No one moves to Los Angeles to get an apartment. Or at least not to end up in one. An apartment here is a way-station, a temporary fix until the college loans are paid off, or until the band is signed, or the screenplay is sold, or you make partner, or you tie the knot. Or it’s a refuge, for when things go bad, like when you’re served with divorce papers, or you suddenly lost your knack as a day trader. A really nice apartment is the mark of stunning and climactic success in Manhattan or Paris. In L.A., it’s a sign of quirkiness, transition or defeat.
Isn’t it? After all, the most distinctive strands in the cultural DNA of Los Angeles are the car, the street and the detached single-family house. The top is down, the radio is blasting, there’s a buddy or a soul mate at your side, who smiles as you grab your burger from the drive-thru and cruise back to your street and up the driveway of the 1960s ranch-style tract house, with stucco walls, the lawn in the front, the pool in the back and perhaps a long-neglected basketball hoop and backboard bolted over the garage. This is the life that Top 40 songs and family sitcoms were made of. The Beach Boys never sang about apartment living. The Beaver and the Brady kids never had to pound on the ceiling to quiet the noisy upstairs neighbors.
Or maybe you’re in your Beemer, wending your way up the leafy hill street that leads to the remote-controlled gate and the faux Norman spread that once barely missed making the “Hot Properties” column in the Sunday Times.Or it’s a minivan, with the kids in their soccer uniforms fighting in the back seat, pulling up to the red-tile-roofed pink stucco Spanish bungalow that has seen better days and hides its windows behind iron bars, but still proudly sports a giant palm tree growing from a postage-stamp yard. At the end of each ride is home: stand-alone, with a fence or a hedge. Your house. Your land. And maybe the bank’s.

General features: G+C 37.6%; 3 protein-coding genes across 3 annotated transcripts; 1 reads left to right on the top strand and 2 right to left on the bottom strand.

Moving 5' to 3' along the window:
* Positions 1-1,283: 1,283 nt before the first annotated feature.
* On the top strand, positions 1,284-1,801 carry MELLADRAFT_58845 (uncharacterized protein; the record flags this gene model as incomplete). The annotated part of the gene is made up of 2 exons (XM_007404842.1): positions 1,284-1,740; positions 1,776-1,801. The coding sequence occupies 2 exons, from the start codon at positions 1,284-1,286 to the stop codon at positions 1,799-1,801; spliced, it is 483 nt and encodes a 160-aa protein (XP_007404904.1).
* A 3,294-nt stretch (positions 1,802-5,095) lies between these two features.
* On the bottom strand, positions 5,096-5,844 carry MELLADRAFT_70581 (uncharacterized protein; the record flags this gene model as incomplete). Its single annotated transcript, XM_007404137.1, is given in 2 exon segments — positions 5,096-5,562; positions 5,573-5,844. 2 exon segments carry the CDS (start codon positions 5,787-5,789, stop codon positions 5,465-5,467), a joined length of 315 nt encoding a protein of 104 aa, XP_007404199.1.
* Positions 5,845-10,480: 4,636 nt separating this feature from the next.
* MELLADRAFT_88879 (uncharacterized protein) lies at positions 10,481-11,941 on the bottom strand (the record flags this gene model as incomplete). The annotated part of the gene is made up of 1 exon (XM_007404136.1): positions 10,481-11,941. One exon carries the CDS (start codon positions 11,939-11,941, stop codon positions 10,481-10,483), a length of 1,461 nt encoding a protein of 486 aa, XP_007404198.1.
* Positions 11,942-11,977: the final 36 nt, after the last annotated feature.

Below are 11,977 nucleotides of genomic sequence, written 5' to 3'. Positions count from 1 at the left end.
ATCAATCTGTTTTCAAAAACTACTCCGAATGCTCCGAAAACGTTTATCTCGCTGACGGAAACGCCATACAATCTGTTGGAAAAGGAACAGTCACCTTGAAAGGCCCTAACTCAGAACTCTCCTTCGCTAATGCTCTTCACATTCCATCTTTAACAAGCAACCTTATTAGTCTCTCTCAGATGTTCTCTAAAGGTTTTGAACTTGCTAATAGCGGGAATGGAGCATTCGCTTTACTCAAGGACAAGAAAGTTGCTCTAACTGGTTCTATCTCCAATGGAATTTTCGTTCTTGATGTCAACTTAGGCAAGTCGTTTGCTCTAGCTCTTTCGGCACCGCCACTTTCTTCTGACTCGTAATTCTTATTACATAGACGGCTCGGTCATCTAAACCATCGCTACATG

Study that Los Angeles DNA more closely, though. A majority of Angelenos don’t live in cottages, mansions or tract houses but in apartments, and there is no living unit more emblematic of L.A. than the three-story dingbat apartment building, parking spaces underneath, stucco-covered, unadorned but for a starburst and maybe the lettering of an inexplicably tropical name, like the Mauna Loa Arms. You lived here for a while, or someplace like it, whether you admit it or not. Perhaps you live here still.